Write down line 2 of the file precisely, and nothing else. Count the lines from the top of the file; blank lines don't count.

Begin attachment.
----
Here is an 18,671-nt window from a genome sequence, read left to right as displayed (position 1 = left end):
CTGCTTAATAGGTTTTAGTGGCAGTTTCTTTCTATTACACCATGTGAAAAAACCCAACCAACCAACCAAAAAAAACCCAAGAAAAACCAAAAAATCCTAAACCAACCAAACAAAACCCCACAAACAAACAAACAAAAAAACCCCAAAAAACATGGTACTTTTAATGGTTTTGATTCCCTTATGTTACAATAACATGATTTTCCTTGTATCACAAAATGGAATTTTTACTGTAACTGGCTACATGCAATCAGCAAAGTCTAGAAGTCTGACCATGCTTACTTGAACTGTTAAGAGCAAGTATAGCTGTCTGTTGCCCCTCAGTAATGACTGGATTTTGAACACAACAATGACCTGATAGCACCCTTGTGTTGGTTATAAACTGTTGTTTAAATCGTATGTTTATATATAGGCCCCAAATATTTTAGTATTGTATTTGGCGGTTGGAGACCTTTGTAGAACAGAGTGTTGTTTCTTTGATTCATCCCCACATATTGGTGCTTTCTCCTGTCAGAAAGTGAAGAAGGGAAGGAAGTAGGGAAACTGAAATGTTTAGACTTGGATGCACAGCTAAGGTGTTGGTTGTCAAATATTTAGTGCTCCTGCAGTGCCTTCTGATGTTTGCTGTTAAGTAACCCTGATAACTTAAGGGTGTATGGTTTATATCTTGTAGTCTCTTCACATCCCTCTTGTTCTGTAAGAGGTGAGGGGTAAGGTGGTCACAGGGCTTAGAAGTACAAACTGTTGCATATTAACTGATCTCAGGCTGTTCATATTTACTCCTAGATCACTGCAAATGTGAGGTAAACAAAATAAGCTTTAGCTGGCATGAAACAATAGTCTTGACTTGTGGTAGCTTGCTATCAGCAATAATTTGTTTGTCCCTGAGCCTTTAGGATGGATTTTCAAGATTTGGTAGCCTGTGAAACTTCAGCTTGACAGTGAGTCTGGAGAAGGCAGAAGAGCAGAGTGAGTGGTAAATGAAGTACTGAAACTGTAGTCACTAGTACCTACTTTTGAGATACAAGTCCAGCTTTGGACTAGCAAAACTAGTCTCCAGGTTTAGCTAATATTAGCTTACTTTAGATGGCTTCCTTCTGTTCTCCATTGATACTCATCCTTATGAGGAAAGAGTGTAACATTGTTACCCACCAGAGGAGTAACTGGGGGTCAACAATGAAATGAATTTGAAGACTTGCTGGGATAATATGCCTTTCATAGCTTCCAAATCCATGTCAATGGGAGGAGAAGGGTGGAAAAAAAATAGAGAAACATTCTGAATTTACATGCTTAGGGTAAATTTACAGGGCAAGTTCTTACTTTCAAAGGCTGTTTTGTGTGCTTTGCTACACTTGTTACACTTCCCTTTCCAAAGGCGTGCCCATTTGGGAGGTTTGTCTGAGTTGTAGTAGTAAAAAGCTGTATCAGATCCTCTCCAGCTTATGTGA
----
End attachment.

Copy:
CTGCTTAATAGGTTTTAGTGGCAGTTTCTTTCTATTACACCATGTGAAAAAACCCAACCAACCAACCAAAAAAAACCCAAGAAAAACCAAAAAATCCTAAACCAACCAAACAAAACCCCACAAACAAACAAACAAAAAAACCCCAAAAAACATGGTACTTTTAATGGTTTTGATTCCCTTATGTTACAATAACATGATTTTCCTTGTATCACAAAATGGAATTTTTACTGTAACTGGCTACATGCAATCAGCAAAGTCTAGAAGTCTGACCATGCTTACTTGAACTGTTAAGAGCAAGTATAGCTGTCTGTTGCCCCTCAGTAATGACTGGATTTTGAACACAACAATGACCTGATAGCACCCTTGTGTTGGTTATAAACTGTTGTTTAAATCGTATGTTTATATATAGGCCCCAAATATTTTAGTATTGTATTTGGCGGTTGGAGACCTTTGTAGAACAGAGTGTTGTTTCTTTGATTCATCCCCACATATTGGTGCTTTCTCCTGTCAGAAAGTGAAGAAGGGAAGGAAGTAGGGAAACTGAAATGTTTAGACTTGGATGCACAGCTAAGGTGTTGGTTGTCAAATATTTAGTGCTCCTGCAGTGCCTTCTGATGTTTGCTGTTAAGTAACCCTGATAACTTAAGGGTGTATGGTTTATATCTTGTAGTCTCTTCACATCCCTCTTGTTCTGTAAGAGGTGAGGGGTAAGGTGGTCACAGGGCTTAGAAGTACAAACTGTTGCATATTAACTGATCTCAGGCTGTTCATATTTACTCCTAGATCACTGCAAATGTGAGGTAAACAAAATAAGCTTTAGCTGGCATGAAACAATAGTCTTGACTTGTGGTAGCTTGCTATCAGCAATAATTTGTTTGTCCCTGAGCCTTTAGGATGGATTTTCAAGATTTGGTAGCCTGTGAAACTTCAGCTTGACAGTGAGTCTGGAGAAGGCAGAAGAGCAGAGTGAGTGGTAAATGAAGTACTGAAACTGTAGTCACTAGTACCTACTTTTGAGATACAAGTCCAGCTTTGGACTAGCAAAACTAGTCTCCAGGTTTAGCTAATATTAGCTTACTTTAGATGGCTTCCTTCTGTTCTCCATTGATACTCATCCTTATGAGGAAAGAGTGTAACATTGTTACCCACCAGAGGAGTAACTGGGGGTCAACAATGAAATGAATTTGAAGACTTGCTGGGATAATATGCCTTTCATAGCTTCCAAATCCATGTCAATGGGAGGAGAAGGGTGGAAAAAAAATAGAGAAACATTCTGAATTTACATGCTTAGGGTAAATTTACAGGGCAAGTTCTTACTTTCAAAGGCTGTTTTGTGTGCTTTGCTACACTTGTTACACTTCCCTTTCCAAAGGCGTGCCCATTTGGGAGGTTTGTCTGAGTTGTAGTAGTAAAAAGCTGTATCAGATCCTCTCCAGCTTATGTGA